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In the world of crime, there exists an unusual commonality between those who steal art and those who repeatedly kill: they are almost exclusively male. But, as with all things, there is always an outlier. In the history of major art heists, that outlier is Rose Dugdale.
Born into extreme wealth, Dugdale abandoned her life as an Oxford-trained PhD and heiress to join the cause of Irish Republicanism. Dugdale ran head-first towards the action, spearheading the first aerial terrorist attack in British history and pulling off the biggest art theft of her time. In 1974, she led a gang into the opulent Russborough House in Ireland and made off with millions in prized paintings, including works by Goya, Gainsborough, and Rubens, as well as Lady Writing a Letter with her Maid by the mysterious master Johannes Vermeer. Dugdale thus became—to this day—the only woman to pull off a major art heist. And as Anthony Amore explores in The Woman Who Stole Vermeer, it’s likely that this was not her only such heist.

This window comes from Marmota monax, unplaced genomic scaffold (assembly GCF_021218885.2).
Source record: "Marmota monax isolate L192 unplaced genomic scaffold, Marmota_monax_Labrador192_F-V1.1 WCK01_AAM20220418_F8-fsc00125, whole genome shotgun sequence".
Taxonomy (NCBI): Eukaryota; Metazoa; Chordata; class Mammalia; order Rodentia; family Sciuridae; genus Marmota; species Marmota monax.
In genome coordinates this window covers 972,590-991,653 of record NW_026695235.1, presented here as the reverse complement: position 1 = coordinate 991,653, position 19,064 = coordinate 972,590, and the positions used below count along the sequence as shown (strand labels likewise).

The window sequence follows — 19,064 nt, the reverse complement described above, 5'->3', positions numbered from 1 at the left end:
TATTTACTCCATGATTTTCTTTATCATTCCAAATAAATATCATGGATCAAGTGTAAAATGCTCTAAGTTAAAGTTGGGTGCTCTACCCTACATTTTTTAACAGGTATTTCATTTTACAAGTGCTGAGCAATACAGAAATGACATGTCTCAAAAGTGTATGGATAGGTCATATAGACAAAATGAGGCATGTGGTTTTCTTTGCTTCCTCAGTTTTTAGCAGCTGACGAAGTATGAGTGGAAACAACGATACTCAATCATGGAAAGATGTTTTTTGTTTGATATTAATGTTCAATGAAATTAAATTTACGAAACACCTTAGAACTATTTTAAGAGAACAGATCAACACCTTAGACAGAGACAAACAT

Anthony Amore is Director of Security and Chief Investigator at the Isabella Stewart Gardner Museum, where he is charged with the ongoing efforts to recover thirteen works of art stolen from the museum on March 18, 1990. Additionally, he is the co-author of Stealing Rembrandts (a Wall Street Journal bestseller) and author of The Art of the Con (a New York Times bestseller) and provides analysis on issues related to security and terrorism for the BBC, NBC News, NPR, CNN, FOX, and others. He lives in Boston, MA. Learn more at www.anthonyamore.com.